Drivers of cities' emissions trajectories
Most social theories on the relationship between society and the environment focus on the national and international level. RS–Cities is using a common framework to test those theories at the city level, and to quantify how changes in the magnitude of such drivers as population size, density, and affluence relate to variations in urban emissions (CO2 and SO2) and the use of energy in transportation and other emitting sectors.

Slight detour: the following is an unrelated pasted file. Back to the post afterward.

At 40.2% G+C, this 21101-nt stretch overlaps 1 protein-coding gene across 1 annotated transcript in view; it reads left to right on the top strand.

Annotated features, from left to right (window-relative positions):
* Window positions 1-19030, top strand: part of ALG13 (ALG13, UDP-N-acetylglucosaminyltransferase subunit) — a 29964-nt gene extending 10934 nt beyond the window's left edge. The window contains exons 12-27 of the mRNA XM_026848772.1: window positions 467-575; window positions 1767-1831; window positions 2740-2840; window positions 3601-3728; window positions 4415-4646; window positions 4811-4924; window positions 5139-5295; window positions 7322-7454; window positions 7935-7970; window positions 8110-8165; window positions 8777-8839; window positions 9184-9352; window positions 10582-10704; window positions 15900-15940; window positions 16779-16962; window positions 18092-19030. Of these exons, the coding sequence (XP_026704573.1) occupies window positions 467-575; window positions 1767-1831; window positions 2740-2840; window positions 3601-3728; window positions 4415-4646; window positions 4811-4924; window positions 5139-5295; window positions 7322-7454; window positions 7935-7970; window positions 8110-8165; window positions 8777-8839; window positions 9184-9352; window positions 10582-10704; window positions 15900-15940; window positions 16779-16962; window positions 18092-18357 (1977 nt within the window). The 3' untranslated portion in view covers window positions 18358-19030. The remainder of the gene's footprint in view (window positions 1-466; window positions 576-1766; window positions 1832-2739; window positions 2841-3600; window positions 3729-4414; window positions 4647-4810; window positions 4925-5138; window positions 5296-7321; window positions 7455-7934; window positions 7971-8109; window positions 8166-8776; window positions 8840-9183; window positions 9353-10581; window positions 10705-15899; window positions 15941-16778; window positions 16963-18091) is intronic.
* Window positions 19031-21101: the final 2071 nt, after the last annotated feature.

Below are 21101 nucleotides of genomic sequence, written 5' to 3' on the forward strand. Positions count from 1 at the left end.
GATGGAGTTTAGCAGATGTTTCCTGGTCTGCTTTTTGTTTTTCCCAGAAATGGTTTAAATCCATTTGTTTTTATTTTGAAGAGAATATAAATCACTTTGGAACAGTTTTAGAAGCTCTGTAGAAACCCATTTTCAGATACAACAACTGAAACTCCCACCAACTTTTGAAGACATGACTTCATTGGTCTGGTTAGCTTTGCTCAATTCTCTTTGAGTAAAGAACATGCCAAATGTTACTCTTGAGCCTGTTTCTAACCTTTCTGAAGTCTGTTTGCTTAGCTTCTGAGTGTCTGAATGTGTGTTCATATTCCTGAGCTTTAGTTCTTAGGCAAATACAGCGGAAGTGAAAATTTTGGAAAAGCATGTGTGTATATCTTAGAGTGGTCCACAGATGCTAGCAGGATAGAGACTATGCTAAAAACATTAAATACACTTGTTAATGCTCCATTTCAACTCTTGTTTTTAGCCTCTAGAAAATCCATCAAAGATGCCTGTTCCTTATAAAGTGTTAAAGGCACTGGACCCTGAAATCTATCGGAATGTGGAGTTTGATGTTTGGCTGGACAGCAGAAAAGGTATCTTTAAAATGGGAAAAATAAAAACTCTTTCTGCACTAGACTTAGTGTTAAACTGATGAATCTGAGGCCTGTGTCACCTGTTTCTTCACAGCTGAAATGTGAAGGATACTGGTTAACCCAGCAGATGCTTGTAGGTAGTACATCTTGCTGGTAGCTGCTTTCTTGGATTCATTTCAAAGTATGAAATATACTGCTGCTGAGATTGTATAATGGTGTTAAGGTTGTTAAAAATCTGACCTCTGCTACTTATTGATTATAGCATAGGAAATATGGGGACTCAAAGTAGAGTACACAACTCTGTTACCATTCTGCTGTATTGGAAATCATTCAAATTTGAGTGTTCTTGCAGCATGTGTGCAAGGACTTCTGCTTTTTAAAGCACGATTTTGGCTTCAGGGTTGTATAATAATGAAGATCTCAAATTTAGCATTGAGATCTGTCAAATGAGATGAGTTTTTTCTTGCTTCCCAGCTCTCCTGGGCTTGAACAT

With the exception of population size and, to a lesser extent, population density and affluence, a remarkable level of variation exists in the importance of drivers. Therefore, different factors account for the diverse levels and sources of urban greenhouse gases emissions both within and across cities: (a) differences both in their national/regional energy systems and in how energy generation, transportation and other emitters operate; (b) levels of economic development and affluence as measured by gross domestic product (GDP) per capita; (c) technology and technological innovations and acquisition; (d) climatic situation, altitude and location in relation to energy sources; (e) demographic structure and dynamics of a city; (f) urban function and city's economic base; (g) urban form (spatial structure) and related to this, the lay out and structure of a city's transportation system; and (h) markets (prices) and the wider institutional setting of the city (Click Here). Currently the team is working, together with colleagues from IMAGe, Perdue U., IGES, Japan and the O. of Manchester, on a modeling study focused on relationships between change in societal and climatic drivers and the levels of greenhouse gases associated with different cities.